We study the stability and the breakup dynamics of mm-size water droplets on chemically patterned solid surfaces experimentally and numerically. The surfaces are patterned with stripes of different wettability forcing water droplets to form a complex geometry (a so-called “capillary bridge”) in order to minimize surface energy. If the contrast in wettability is large enough, it can be energetically favorable for the droplet to break up into two droplets wetting the hydrophilic regions of the surface. The objective of this work is to study this breakup process in detail using continuum mechanical simulations. Since the resulting mathematical model based on the incompressible two-phase Navier Stokes equations is computationally demanding, the use of HPC resources is mandatory. In particular, the moving interface of the water droplet needs to tracked computationally and the spatial structure of the breakup process needs to be resolved down to the micrometer scale.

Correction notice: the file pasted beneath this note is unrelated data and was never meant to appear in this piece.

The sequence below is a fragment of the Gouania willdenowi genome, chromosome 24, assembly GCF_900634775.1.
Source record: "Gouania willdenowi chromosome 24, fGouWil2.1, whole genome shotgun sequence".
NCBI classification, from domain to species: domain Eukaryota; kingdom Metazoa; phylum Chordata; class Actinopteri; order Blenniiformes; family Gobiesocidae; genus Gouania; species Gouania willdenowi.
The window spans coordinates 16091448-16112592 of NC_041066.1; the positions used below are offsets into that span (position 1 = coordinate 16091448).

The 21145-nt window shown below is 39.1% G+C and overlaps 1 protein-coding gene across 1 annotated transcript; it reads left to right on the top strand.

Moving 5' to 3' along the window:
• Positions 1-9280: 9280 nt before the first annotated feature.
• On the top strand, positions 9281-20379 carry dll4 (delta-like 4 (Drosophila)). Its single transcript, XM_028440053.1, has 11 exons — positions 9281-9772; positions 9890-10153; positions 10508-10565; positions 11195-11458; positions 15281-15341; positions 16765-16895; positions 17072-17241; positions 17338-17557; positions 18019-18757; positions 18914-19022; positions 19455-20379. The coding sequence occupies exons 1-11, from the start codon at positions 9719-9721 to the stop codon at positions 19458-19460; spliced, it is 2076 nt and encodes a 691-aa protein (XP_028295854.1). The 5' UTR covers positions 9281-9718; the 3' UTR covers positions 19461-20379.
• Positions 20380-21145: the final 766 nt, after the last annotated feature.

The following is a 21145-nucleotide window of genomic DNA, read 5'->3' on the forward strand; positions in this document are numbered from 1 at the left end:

For the numerical simulations, we employ the geometrical Volume-of-Fluid method to solve the two-phase Navier Stokes equations. Particular attention is paid to the boundary conditions modeling the physics of the wetting process. For details of the methods see the publication listed.
The numerical simulations agree well with the experimental data for the breakup dynamics up to a certain length scale, which is determined by the numerical resolution (50μm in this case). It is found that in the early stage of breakup the process is controlled by a balance of inertial and capillary forces. A scaling law similar to the case of a free capillary bridge is observed. In the final stage of breakup, the capillary bridge forms a liquid thread that breaks up due to the Rayleigh-Plateau instability mechanism.
The present work shows the ability of the geometrical Volume-of-Fluid method to accurately simulate the breakup of a capillary bridge on a solid substrate. The accuracy of the simulation will be increased further in future research with the help of adaptive mesh refinement to capture the multiscale nature of the process. To this end, we will transfer the methods to a new Volumeof-Fluid solver within openFOAM.